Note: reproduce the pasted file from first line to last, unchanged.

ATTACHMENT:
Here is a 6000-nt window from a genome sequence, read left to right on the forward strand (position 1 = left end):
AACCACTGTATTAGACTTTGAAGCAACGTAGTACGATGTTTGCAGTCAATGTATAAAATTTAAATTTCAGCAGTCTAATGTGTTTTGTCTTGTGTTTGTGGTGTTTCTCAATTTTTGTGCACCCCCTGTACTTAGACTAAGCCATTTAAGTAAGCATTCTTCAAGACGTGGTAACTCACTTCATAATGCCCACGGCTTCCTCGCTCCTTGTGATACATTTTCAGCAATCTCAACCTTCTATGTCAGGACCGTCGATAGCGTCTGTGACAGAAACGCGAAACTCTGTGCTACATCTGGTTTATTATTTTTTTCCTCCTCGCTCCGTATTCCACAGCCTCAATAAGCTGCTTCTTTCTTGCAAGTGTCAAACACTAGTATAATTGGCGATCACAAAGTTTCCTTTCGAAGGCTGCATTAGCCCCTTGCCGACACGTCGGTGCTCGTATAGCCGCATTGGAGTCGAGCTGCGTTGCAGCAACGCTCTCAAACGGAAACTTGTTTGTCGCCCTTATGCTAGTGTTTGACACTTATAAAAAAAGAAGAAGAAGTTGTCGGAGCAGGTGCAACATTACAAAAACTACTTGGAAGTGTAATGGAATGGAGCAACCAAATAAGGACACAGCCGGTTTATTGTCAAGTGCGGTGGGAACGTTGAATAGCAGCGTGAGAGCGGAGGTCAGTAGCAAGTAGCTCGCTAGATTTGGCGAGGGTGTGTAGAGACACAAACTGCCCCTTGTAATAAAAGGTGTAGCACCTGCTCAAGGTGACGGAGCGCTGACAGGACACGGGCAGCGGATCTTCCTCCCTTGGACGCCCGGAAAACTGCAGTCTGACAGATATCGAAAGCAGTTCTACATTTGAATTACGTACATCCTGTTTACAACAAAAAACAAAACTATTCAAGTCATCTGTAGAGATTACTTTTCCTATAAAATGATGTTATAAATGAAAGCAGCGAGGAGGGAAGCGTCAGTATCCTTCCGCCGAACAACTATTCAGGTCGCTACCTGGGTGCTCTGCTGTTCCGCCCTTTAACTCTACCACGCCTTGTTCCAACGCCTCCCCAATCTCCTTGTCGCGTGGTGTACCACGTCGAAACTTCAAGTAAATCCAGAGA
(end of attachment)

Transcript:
Here is a 6000-nt window from a genome sequence, read left to right on the forward strand (position 1 = left end):
AACCACTGTATTAGACTTTGAAGCAACGTAGTACGATGTTTGCAGTCAATGTATAAAATTTAAATTTCAGCAGTCTAATGTGTTTTGTCTTGTGTTTGTGGTGTTTCTCAATTTTTGTGCACCCCCTGTACTTAGACTAAGCCATTTAAGTAAGCATTCTTCAAGACGTGGTAACTCACTTCATAATGCCCACGGCTTCCTCGCTCCTTGTGATACATTTTCAGCAATCTCAACCTTCTATGTCAGGACCGTCGATAGCGTCTGTGACAGAAACGCGAAACTCTGTGCTACATCTGGTTTATTATTTTTTTCCTCCTCGCTCCGTATTCCACAGCCTCAATAAGCTGCTTCTTTCTTGCAAGTGTCAAACACTAGTATAATTGGCGATCACAAAGTTTCCTTTCGAAGGCTGCATTAGCCCCTTGCCGACACGTCGGTGCTCGTATAGCCGCATTGGAGTCGAGCTGCGTTGCAGCAACGCTCTCAAACGGAAACTTGTTTGTCGCCCTTATGCTAGTGTTTGACACTTATAAAAAAAGAAGAAGAAGTTGTCGGAGCAGGTGCAACATTACAAAAACTACTTGGAAGTGTAATGGAATGGAGCAACCAAATAAGGACACAGCCGGTTTATTGTCAAGTGCGGTGGGAACGTTGAATAGCAGCGTGAGAGCGGAGGTCAGTAGCAAGTAGCTCGCTAGATTTGGCGAGGGTGTGTAGAGACACAAACTGCCCCTTGTAATAAAAGGTGTAGCACCTGCTCAAGGTGACGGAGCGCTGACAGGACACGGGCAGCGGATCTTCCTCCCTTGGACGCCCGGAAAACTGCAGTCTGACAGATATCGAAAGCAGTTCTACATTTGAATTACGTACATCCTGTTTACAACAAAAAACAAAACTATTCAAGTCATCTGTAGAGATTACTTTTCCTATAAAATGATGTTATAAATGAAAGCAGCGAGGAGGGAAGCGTCAGTATCCTTCCGCCGAACAACTATTCAGGTCGCTACCTGGGTGCTCTGCTGTTCCGCCCTTTAACTCTACCACGCCTTGTTCCAACGCCTCCCCAATCTCCTTGTCGCGTGGTGTACCACGTCGAAACTTCAAGTAAATCCAGAGA